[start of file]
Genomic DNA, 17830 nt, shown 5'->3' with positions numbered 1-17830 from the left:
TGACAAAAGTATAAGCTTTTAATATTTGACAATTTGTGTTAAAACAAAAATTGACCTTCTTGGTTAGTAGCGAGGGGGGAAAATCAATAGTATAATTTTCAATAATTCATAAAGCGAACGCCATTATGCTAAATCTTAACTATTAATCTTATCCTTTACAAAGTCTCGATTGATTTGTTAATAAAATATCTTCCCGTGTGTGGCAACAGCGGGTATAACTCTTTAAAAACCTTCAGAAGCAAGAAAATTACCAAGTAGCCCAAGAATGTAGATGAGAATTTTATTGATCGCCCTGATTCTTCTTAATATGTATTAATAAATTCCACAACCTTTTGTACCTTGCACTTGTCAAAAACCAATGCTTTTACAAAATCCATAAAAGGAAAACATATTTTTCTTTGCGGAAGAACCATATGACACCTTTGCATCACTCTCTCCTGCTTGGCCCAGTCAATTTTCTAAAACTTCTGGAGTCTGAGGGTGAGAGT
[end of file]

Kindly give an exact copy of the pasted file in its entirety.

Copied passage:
Genomic DNA, 17830 nt, shown 5'->3' with positions numbered 1-17830 from the left:
TGACAAAAGTATAAGCTTTTAATATTTGACAATTTGTGTTAAAACAAAAATTGACCTTCTTGGTTAGTAGCGAGGGGGGAAAATCAATAGTATAATTTTCAATAATTCATAAAGCGAACGCCATTATGCTAAATCTTAACTATTAATCTTATCCTTTACAAAGTCTCGATTGATTTGTTAATAAAATATCTTCCCGTGTGTGGCAACAGCGGGTATAACTCTTTAAAAACCTTCAGAAGCAAGAAAATTACCAAGTAGCCCAAGAATGTAGATGAGAATTTTATTGATCGCCCTGATTCTTCTTAATATGTATTAATAAATTCCACAACCTTTTGTACCTTGCACTTGTCAAAAACCAATGCTTTTACAAAATCCATAAAAGGAAAACATATTTTTCTTTGCGGAAGAACCATATGACACCTTTGCATCACTCTCTCCTGCTTGGCCCAGTCAATTTTCTAAAACTTCTGGAGTCTGAGGGTGAGAGT